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Researchers create artificial lung that works with air rather than pure oxygen

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July 25, 2011

The artificial lung filled with breathable silicone rubber 'blood vessels' (Image: Joe Pot...

The artificial lung filled with breathable silicone rubber 'blood vessels' (Image: Joe Potkay)

Researchers have created an artificial lung that uses air as a ventilating gas instead of pure oxygen - as is the case with current man-made lungs, which require heavy tanks of oxygen that limit their portability. The prototype device was built following the natural lung's design and tiny dimensions and the researchers say it has reached efficiencies akin to the genuine organ. With a volume roughly the same as a human lung, the device could be implanted into a person and even be driven by the heart.

The artificial lung is filled with breathable silicone rubber versions of the blood vessels that branch down to a diameter less than one-fourth of human hair. It was created by first building a mould with miniature features and then layering on a liquid silicone rubber that solidified into artificial capillaries and alveoli. They air and blood channels were then separated with a gas diffusion membrane.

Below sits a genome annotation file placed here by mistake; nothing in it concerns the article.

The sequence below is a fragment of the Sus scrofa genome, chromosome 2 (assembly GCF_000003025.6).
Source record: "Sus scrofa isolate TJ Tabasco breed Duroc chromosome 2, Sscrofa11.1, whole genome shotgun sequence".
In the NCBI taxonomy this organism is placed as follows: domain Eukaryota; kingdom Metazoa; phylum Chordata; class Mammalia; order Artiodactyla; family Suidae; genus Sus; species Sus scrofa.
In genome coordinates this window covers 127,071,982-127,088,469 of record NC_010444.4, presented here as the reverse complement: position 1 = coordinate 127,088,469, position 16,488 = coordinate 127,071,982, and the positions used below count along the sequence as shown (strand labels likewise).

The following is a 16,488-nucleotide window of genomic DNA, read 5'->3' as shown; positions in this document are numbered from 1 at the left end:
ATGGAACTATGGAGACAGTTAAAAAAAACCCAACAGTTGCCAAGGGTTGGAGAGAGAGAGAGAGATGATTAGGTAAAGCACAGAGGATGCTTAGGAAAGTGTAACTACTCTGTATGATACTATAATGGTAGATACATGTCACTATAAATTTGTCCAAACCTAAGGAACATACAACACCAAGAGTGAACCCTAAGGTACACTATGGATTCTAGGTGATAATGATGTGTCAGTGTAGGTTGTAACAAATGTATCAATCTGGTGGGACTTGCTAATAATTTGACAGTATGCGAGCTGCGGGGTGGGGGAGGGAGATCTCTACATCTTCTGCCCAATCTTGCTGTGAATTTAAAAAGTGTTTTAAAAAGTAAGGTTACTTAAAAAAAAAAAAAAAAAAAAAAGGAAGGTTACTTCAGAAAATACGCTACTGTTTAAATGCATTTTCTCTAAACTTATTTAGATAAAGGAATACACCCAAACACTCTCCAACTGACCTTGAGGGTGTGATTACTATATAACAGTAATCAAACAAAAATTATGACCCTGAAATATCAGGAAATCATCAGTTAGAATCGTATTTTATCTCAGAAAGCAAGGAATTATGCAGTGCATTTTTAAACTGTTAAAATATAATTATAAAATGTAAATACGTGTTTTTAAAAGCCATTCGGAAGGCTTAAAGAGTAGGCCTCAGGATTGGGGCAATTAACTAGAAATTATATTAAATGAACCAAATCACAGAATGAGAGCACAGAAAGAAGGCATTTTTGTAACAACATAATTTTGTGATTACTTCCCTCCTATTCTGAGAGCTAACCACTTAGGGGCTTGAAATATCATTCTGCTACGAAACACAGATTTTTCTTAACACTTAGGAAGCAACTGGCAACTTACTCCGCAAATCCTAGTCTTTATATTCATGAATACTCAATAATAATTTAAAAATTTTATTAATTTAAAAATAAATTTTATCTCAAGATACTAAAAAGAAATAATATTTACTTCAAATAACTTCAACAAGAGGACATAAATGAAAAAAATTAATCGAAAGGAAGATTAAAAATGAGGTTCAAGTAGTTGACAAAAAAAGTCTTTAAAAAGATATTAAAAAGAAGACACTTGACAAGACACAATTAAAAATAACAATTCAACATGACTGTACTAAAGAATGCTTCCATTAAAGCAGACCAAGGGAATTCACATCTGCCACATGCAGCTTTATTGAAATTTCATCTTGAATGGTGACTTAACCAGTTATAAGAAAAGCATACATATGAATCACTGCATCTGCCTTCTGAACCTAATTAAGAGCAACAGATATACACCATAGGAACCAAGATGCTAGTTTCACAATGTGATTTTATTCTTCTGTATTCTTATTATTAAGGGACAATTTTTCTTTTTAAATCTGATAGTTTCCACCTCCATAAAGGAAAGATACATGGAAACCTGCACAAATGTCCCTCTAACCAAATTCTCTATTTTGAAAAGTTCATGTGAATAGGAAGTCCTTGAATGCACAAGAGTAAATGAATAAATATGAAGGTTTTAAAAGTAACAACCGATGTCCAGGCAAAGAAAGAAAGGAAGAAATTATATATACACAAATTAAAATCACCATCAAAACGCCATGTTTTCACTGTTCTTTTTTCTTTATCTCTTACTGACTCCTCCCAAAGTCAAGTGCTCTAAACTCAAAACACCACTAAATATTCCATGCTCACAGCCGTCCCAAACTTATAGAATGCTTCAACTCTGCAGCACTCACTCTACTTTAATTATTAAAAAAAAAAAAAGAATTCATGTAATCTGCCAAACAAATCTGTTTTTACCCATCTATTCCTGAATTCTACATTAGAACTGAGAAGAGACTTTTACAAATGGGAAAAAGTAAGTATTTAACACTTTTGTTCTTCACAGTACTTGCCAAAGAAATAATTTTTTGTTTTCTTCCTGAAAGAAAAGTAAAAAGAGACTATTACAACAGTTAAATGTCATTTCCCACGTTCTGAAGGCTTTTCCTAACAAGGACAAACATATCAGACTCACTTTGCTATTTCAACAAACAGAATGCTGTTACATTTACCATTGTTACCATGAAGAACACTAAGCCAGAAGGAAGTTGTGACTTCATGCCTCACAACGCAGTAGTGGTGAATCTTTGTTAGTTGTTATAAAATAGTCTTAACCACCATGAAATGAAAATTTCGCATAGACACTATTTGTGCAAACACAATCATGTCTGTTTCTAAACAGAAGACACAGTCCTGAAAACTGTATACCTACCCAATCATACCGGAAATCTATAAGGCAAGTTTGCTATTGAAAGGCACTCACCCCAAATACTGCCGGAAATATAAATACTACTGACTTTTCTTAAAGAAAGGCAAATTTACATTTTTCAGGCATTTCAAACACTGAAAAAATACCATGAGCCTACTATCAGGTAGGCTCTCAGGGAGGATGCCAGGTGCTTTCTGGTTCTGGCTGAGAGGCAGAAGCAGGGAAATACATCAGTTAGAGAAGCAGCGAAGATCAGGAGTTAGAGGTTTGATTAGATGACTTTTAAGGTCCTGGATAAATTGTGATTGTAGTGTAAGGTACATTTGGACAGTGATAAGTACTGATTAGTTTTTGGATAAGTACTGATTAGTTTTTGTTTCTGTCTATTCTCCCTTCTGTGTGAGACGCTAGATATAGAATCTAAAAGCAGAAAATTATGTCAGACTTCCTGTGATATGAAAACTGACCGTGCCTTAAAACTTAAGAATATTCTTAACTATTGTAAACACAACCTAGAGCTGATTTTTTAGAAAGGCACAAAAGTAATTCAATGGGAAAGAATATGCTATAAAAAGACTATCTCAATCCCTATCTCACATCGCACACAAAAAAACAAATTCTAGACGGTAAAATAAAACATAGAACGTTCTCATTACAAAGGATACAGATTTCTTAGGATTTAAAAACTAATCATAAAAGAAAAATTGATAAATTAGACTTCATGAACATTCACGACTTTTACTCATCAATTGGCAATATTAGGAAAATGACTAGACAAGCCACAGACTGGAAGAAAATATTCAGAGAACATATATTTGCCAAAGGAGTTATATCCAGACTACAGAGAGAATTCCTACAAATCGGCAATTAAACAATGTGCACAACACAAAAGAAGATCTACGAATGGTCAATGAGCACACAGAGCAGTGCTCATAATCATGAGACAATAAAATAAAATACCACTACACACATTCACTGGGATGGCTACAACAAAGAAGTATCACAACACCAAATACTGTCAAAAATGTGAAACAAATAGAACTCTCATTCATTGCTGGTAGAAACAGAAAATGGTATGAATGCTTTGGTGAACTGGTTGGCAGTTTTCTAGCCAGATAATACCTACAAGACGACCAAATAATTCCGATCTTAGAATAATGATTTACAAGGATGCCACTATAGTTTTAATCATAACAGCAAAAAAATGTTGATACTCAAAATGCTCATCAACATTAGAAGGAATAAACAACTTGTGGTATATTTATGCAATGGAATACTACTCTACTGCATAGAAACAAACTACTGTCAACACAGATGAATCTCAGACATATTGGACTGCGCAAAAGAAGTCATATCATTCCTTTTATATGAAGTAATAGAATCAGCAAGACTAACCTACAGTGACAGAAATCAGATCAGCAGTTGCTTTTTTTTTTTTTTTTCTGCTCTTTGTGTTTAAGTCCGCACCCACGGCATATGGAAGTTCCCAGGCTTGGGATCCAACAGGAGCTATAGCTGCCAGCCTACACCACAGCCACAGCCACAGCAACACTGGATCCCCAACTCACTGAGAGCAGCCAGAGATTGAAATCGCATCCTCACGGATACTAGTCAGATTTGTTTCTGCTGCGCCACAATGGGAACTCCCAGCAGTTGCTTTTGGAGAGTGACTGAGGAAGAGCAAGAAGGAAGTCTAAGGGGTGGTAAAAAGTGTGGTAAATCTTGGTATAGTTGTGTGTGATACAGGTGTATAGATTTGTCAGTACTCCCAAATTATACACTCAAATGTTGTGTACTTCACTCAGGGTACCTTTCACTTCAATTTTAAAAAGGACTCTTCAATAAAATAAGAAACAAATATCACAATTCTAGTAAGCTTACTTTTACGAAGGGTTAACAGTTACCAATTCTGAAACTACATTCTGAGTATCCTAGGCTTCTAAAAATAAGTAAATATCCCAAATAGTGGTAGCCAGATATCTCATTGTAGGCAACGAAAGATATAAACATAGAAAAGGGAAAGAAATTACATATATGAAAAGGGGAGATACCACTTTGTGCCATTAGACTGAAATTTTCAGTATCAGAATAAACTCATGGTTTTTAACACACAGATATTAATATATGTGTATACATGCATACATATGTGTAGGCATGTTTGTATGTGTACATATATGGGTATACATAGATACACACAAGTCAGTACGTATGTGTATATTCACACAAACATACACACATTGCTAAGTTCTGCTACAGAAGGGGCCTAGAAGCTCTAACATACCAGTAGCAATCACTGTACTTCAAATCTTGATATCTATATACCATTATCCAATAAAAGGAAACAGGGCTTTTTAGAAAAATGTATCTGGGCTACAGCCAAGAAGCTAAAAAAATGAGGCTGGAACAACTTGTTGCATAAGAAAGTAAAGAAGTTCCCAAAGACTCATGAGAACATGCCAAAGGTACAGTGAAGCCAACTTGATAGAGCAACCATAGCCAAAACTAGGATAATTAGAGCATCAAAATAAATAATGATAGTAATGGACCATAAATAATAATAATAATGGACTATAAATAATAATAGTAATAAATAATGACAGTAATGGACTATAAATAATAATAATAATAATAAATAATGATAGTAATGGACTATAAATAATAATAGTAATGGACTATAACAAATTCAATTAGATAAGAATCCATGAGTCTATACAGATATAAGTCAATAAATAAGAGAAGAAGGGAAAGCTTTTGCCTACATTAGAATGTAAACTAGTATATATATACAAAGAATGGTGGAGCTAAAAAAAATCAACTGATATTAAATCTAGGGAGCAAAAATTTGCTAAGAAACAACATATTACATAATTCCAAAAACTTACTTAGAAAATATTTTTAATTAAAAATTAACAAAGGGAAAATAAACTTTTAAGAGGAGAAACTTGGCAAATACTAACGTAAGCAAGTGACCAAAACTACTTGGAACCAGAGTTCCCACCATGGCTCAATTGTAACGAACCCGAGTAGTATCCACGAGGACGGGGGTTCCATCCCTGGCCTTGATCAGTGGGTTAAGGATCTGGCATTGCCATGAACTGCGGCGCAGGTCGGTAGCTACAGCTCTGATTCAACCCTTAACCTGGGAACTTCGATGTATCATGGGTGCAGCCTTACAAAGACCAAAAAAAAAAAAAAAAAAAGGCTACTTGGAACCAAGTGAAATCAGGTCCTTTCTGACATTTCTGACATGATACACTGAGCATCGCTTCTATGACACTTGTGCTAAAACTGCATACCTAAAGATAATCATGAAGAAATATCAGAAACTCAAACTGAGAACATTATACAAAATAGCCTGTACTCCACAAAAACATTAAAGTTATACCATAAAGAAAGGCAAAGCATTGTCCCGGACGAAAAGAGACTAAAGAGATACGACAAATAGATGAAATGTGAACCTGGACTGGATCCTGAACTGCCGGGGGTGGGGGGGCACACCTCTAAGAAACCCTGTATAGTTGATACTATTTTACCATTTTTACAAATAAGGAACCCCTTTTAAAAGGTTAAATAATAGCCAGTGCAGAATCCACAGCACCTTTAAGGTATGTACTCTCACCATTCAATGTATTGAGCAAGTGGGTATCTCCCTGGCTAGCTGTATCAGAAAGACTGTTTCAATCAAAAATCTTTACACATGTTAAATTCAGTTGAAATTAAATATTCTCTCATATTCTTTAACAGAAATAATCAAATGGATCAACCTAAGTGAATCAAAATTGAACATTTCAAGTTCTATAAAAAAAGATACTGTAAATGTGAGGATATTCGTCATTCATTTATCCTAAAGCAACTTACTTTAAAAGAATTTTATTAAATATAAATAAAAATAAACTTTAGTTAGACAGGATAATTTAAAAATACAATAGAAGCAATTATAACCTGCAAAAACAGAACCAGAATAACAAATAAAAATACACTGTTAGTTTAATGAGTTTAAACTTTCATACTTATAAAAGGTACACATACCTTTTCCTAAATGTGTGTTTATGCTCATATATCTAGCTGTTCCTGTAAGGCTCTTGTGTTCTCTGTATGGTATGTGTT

By making the parts of the artificial lung on the same scale as the natural lung, the researchers say they were able to create a very large surface-area-to-volume ratio and shrink the distances for gas diffusion compared to the current state-of-the-art. In comparison to current artificial lung systems that require pure oxygen due to their inefficient oxygen exchange, tests of the new artificial lung using pig blood showed a three to five times improvement in oxygen exchange efficiency over current devices. It is this efficiency that enables the new artificial lung to use plain air instead of pure oxygen as the ventilating gas.

Blood is injected into the device's fluid inlet, while air is fed into the gas inlet. Oxygen molecules diffuse across the gas exchange membrane into the blood on the way to the blood outlet, while carbon dioxide in the blood fed into the device would diffuse across the membrane to be released through the air outlet.